Judging from the substantial number of workshops dedicated to the issue of child online protection at the third Internet Governance Forum currently underway in Hyderabad, a veritable rescue mission for the children of the world seems to be underway. Or maybe not?

From a feminist and human rights based approach, the way the debates on child online protection have been led on this first day of the Forum is quite disturbing for a number of reasons. To begin with, a prevalent assumptions seems to be that censorship is the answer and is a good thing, so that the discussion mainly revolves around who should be responsible for the filtering, either the governments with laws to this effect or the private companies with their own codes of conduct.

Yet to determine whether filtering would solve anything, it first of all needs to be established what children should be protected from in the online environment. Here, as disparate issues as digital traces, cyberbullying and "grooming", technology-induced stress levels and child pornography get mentioned and sometimes lumped together indiscriminately. Of course, quite different constituencies belong to the group of the „perpetrators“ in each case, and there are prevalent pictures evoked of these. For instance, the exploitation of digital traces left by children is often discussed with reference to child molesters, who collect these traces to exploit the children in the real world. Interestingly, data-mining by businesses catering to minors is not considered in a comparable scope. "Grooming" similarly refers to adults trying to meet children online with the purpose of exploiting them sexually in the real world. It appears that the term has been adopted from the gay milieu, where it refers to older men hitting on younger men. As applied to the online world, where it connotes the danger of child molestation, the term arguably takes on quite homophobic connotations.

Cyberbulling, in contrast to grooming, may be engaged in by children as well as adults, which shows that children also may need to be protected from each other and hence require a code of conduct for online interaction. With respect to technology-induced stress levels, yet again, it is hard to see how filtering could have any kind of impact, unless it makes the content available over the interent so bland that children have no interest to pursue it any further and hence reduce their engagement with new media accordingly (this possibility was not explored as an option, of course 8-)).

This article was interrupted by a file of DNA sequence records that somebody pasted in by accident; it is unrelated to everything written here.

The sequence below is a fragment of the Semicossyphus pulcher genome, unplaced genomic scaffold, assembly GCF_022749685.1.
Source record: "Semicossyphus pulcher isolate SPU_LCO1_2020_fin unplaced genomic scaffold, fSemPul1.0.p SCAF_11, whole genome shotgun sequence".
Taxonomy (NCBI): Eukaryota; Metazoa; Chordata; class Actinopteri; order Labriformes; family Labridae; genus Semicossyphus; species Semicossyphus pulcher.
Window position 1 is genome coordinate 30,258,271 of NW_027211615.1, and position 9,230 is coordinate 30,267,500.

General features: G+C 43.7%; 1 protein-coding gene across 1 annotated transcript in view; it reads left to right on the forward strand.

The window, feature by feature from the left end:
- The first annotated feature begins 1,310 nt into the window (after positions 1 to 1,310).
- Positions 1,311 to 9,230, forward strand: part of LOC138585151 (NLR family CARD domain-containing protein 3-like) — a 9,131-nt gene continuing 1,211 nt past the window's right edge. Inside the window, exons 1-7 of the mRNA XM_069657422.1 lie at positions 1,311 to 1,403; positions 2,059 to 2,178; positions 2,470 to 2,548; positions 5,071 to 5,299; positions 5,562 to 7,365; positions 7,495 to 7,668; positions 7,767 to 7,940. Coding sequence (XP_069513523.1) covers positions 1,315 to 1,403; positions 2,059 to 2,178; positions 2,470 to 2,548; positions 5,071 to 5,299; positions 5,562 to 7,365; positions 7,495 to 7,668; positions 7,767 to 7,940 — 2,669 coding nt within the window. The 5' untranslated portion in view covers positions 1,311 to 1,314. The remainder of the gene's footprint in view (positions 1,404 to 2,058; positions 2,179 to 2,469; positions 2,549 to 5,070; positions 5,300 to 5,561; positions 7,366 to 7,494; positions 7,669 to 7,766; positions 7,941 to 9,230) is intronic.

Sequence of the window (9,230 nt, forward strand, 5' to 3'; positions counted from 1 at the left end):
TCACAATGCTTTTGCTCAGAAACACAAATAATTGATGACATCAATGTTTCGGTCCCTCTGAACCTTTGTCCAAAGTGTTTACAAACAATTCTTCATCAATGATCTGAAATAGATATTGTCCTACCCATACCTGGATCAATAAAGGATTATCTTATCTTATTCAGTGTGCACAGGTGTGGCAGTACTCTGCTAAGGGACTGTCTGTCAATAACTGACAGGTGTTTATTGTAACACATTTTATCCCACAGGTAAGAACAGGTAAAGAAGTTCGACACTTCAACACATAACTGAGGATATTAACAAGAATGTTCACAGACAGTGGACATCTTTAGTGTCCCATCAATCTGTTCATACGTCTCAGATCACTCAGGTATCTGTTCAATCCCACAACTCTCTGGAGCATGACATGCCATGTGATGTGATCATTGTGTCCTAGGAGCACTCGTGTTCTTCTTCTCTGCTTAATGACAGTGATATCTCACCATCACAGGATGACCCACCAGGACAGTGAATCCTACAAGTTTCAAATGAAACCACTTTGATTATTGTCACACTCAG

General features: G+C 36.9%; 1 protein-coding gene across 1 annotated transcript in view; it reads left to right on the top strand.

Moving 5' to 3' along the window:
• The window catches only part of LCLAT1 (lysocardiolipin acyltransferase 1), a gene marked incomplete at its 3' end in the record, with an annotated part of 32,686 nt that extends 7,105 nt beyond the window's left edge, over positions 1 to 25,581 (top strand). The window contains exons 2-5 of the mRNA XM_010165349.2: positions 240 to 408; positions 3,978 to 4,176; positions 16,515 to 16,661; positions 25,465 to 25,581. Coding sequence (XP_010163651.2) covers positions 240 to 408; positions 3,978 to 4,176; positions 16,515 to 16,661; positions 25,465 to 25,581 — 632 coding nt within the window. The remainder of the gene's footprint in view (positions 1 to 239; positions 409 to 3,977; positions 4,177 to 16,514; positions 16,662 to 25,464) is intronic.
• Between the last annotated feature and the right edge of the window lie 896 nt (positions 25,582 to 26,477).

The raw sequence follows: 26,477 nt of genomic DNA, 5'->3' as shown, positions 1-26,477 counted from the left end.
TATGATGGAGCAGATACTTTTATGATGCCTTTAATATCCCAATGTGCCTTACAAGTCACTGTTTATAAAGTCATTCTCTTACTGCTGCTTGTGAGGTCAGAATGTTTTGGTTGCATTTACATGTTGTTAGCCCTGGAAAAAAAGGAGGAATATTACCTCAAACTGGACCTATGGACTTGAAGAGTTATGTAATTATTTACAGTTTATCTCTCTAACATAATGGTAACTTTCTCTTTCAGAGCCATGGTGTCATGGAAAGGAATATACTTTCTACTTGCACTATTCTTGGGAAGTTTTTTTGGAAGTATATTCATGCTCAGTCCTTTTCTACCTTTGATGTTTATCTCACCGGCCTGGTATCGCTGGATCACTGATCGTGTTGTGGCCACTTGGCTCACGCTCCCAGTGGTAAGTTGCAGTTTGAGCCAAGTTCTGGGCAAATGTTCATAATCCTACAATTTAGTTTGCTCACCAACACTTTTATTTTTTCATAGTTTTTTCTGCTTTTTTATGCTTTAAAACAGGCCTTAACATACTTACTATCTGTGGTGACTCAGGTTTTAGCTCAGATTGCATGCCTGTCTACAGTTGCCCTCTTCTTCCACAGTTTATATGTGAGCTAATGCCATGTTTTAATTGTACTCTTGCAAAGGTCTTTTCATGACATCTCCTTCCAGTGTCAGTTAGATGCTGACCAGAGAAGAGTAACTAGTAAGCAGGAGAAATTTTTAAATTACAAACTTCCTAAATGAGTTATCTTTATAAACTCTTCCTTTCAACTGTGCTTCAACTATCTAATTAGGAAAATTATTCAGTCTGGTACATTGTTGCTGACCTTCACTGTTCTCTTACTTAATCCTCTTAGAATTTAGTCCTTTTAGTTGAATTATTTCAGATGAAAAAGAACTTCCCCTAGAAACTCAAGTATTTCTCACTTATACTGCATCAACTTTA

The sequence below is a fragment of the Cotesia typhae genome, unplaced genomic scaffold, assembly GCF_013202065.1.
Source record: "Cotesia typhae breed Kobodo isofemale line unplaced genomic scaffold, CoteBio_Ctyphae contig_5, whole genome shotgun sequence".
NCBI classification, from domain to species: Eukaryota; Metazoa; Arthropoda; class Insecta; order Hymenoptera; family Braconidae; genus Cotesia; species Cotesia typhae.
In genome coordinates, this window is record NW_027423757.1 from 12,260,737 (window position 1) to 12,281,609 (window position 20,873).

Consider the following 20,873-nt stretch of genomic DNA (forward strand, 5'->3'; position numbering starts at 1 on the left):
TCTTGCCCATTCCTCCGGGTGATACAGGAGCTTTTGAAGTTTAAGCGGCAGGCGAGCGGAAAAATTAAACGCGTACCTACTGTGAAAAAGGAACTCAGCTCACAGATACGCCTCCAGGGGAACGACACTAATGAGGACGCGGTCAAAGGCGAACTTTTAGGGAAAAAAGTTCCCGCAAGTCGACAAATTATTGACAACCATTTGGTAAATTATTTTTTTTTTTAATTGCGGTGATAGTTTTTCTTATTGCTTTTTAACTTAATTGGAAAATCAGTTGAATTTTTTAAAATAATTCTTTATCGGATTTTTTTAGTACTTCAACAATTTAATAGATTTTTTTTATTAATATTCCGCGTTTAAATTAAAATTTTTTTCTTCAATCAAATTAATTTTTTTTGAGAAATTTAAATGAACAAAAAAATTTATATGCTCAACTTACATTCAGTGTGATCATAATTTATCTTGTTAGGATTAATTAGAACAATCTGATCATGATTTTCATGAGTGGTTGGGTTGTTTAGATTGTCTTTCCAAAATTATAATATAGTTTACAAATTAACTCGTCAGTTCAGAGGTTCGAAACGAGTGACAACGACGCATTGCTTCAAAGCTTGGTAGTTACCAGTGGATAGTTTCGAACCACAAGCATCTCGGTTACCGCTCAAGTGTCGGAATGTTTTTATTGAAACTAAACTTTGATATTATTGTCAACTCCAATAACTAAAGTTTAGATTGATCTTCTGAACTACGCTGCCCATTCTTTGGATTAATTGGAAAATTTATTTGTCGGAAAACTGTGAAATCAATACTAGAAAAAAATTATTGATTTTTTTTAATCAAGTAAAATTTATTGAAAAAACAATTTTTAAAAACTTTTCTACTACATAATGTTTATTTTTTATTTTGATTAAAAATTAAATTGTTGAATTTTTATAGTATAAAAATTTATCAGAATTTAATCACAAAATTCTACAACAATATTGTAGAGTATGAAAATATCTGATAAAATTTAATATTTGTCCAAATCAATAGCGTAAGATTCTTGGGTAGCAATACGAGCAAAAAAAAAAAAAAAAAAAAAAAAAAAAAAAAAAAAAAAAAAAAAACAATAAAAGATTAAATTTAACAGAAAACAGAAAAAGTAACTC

Finally, child pornography has become the buzzword for those in favour of regulating the internet, and on the face of it, there seems to be a global consensus that child pornography is a bad thing. However, upon looking closer, many different ideas of what it is and why it is bad are held by different people. For instance, there is no agreement what constitutes a child: someone up to the age of 13? 16? 18? Or possibly an adult dressed up as a child? Or a computer-generated representation of a child? Similarly, there is no agreement on what constitutes pornography. Some understand it as the depiction of a sexual act involving at least two persons. Others already detect it in the lewd or „unnatural“ presentation of one person or one person’s genitals. Still others mainly associate depictions of violence including rape with child pornography. The definitions of course very much depend on what it is that people are trying to prevent: There are quite big differences between wanting to ban sexual activity of people under a certain age, or the commercial exploitation of children, or the consumption of child pornography by growing masses of people, or the violation of children’s bodies by force.

These differentiations would be the crucial ones to tackle further, and of course, they would have to be tackled in a gender-sensitive manner. From a feminist standpoint, it is glaringly obvious that exploitative forms of masculinity represent the central problem, coupled with the eroticization of power imbalances and sexual violence. While the internet has brought manifestations of these forms of masculinity and eroticism to the forefront, these features of our societies are eminently social and pre-date the internet. It is hence obvious that they cannot be solved by censorship. The moral panic induced by the current discourse on child pornography and child protection, just as the security panic related to terrorism, will possibly change the online environment through ever-increasing measures of censorship and surveillance, but they do not address the underlying causes for the behaviour they try to weed out and are thus ultimately ineffective in transforming societies in this direction. That would require a much more committed stock-taking and engagement with exploitative gender and sexual arrangements. Maybe today’s children will become the grown-ups of tomorrow who finally take this task on. But as of now, we are definitely not there yet.

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